Even oil-rich Kazakhstan could face a similar situation in parliamentary elections scheduled for January. Clearly, the results of votes of over 97% declared in favor of incumbents are unlikely to go unchallenged in the post-Covid-19 scenario.
Economic vulnerabilities were also exposed. Significant economic disruptions led to a decline in GDP of 3-5%. Falling oil prices, falling remittances from Russia, etc. have created a myriad of social problems. A protracted crisis would then be exploited by China, which is already expanding its cooperation on Covid-19 under its BRI scheme rather than under the SCO heading.
Moscow actually helped resolve the recent Kyrgyz crisis, but China has become the main beneficiary. New Kyrgyz leader Sadyr Japarov, who emerged from anger at the street protests, was quick to announce his friendship with China as he sought immediate debt relief from Beijing. In return, he pledged to protect Chinese investments and the safety of Chinese citizens and businesses in Kyrgyzstan.
During a week of unrest in October, large Kyrgyz mobs broke into Chinese gold mines and ousted Chinese workers. Apparently, at least six Chinese private security companies (PSCs) are now operating in Central Asia to protect BRI projects. The Kyrgyz foreign minister recently held talks with his Chinese counterpart to defer billions of dollars in debt. Beijing, in return, hopes that Kyrgyzstan will synergize its national development strategies with the BRI. As for the strategic dimension, the West has so far not really targeted the Eurasian body. Rather, the US administration followed an ongoing strategy of strengthening the sovereignty and independence of the countries of Central Asia. However, Secretary Mike Pompeo, in his final months, has deployed diplomatic measures in the C5 + 1 format to push back Chinese influence and divert Central Asian states that are too dependent on Beijing and Moscow. His Central Asian counterparts, however, avoided entering into the “unwanted political consequences” of the great power rivalry.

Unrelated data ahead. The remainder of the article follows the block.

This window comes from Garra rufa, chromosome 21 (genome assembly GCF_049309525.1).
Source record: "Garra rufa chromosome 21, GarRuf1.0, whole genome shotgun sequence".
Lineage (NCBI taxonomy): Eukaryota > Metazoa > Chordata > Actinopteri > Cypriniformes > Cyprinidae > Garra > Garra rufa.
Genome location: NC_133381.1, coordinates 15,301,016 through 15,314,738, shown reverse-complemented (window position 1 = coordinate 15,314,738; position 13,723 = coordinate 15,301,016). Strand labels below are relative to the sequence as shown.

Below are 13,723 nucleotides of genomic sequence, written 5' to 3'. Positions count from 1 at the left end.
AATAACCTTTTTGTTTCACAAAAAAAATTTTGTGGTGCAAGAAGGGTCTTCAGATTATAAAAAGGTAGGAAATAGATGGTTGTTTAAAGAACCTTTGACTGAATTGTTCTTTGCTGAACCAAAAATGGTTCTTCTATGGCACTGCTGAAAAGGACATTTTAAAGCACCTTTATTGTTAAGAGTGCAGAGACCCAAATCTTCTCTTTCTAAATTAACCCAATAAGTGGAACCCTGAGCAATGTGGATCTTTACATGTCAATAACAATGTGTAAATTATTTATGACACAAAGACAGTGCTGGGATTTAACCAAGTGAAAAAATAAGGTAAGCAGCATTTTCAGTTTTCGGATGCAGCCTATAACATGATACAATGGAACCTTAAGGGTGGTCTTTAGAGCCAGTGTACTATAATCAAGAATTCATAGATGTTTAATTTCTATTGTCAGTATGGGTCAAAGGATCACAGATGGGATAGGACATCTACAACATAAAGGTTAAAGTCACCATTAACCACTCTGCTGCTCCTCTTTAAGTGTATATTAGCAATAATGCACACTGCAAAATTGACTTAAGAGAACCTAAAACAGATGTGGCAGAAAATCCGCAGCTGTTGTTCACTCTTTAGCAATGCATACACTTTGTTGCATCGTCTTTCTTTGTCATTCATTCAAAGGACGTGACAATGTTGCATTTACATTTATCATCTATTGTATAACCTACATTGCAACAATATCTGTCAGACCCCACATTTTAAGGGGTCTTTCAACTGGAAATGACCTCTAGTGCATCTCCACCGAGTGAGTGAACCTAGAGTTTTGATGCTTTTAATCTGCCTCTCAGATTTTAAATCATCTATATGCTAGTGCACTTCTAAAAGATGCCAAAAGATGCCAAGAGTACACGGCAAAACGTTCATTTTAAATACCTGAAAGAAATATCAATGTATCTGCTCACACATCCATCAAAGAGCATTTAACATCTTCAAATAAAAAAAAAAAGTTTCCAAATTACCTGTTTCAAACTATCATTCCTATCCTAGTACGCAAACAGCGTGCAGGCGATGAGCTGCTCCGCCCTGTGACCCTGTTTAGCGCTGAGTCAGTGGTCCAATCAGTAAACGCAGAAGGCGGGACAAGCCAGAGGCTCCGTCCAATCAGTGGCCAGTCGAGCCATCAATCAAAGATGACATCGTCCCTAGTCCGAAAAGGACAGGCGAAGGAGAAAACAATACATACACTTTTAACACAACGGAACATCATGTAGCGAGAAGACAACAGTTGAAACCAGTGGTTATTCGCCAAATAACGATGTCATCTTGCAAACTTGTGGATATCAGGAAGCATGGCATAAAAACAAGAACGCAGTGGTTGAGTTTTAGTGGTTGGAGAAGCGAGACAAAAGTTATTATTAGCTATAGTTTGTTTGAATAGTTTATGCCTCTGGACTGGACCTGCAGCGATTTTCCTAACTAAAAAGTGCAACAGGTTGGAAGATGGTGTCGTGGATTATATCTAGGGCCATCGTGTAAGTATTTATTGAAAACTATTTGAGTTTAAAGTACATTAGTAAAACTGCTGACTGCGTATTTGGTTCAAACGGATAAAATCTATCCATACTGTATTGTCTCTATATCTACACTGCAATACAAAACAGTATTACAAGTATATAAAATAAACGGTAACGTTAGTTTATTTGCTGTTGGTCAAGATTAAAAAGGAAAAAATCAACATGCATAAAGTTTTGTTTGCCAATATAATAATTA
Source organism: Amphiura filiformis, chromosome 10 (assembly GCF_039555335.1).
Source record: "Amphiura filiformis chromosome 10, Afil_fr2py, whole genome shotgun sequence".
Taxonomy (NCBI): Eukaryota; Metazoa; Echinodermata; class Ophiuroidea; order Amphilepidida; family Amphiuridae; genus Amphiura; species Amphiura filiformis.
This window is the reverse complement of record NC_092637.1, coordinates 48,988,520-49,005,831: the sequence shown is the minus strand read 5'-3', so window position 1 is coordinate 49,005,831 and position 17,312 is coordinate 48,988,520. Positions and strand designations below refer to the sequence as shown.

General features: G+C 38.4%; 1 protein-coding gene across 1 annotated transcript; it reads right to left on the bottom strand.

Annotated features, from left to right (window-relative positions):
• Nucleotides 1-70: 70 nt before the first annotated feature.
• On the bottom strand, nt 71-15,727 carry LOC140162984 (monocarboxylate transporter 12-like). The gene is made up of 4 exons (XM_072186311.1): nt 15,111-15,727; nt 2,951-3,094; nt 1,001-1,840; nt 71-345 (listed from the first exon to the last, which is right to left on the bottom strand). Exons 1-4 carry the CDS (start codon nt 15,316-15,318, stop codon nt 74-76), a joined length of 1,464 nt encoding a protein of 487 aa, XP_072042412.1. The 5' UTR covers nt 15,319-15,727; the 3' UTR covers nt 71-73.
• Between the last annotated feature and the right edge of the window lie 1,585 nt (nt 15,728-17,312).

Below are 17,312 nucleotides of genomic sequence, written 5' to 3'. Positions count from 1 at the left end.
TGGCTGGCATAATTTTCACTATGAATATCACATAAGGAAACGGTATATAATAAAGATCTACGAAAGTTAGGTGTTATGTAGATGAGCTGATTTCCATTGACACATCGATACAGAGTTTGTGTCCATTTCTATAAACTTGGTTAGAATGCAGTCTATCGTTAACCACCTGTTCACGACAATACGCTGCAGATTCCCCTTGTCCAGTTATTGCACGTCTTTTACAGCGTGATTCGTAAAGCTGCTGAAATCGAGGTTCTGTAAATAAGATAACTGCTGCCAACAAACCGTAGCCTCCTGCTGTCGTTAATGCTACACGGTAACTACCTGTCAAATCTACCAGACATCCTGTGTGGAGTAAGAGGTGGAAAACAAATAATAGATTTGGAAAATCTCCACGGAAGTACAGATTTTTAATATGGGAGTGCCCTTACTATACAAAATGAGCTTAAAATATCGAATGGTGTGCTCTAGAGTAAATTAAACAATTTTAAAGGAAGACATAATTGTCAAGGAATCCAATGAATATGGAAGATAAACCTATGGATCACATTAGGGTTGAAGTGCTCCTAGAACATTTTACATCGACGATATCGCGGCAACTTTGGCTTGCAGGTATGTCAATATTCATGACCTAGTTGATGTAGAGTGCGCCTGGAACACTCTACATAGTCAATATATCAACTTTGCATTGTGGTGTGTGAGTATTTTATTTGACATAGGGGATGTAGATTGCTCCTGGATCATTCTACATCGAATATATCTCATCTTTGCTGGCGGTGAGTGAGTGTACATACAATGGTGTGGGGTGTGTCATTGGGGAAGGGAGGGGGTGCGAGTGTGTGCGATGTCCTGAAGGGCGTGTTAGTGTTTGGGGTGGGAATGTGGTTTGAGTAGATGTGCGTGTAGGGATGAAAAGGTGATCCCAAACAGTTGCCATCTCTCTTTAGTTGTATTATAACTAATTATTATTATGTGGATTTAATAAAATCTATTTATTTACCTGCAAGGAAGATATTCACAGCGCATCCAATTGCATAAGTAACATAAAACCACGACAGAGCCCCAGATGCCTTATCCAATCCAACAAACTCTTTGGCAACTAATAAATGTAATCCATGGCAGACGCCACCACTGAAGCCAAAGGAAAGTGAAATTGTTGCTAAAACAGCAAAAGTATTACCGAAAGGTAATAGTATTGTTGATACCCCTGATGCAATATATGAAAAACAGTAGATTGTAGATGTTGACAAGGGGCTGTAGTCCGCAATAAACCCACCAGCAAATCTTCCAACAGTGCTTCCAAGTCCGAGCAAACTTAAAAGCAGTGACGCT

Much will depend on how the Biden administration conducts its policy in China and Russia. Both nations were rather late in responding to Biden’s victory. At the Moscow summit, Presidents Vladimir Putin and Xi Jinping pledged to stick to multilateralism and stay united in the post-Trump era, especially amid the Covid-19 pandemic. Of course, both leaders opposed the politicization of the pandemic.
While not everyone is happy with the late progress of the SCO, the consortium certainly played a big role in keeping Eurasia relatively stable and free from the threat of extremism and terrorism, a concern serious given what is observed in West Asia and neighboring Afghanistan. , and a reason why India joined the grouping.
Still, given the potential of its member states emerging as strong markets, the SCO could finally achieve its goal of becoming a strong community in Eurasia. When New Delhi holds the summit meeting on November 30, it is expected to present a new model in optimistic terms to make the SCO more meaningful and organized with economic content. India’s potential in Eurasia is limitless.
(The writer, a former Indian Ambassador, is the founder of the Ladakh International Center and a member of the Advisory Board of the Oxus Society for Central Asian Affairs.)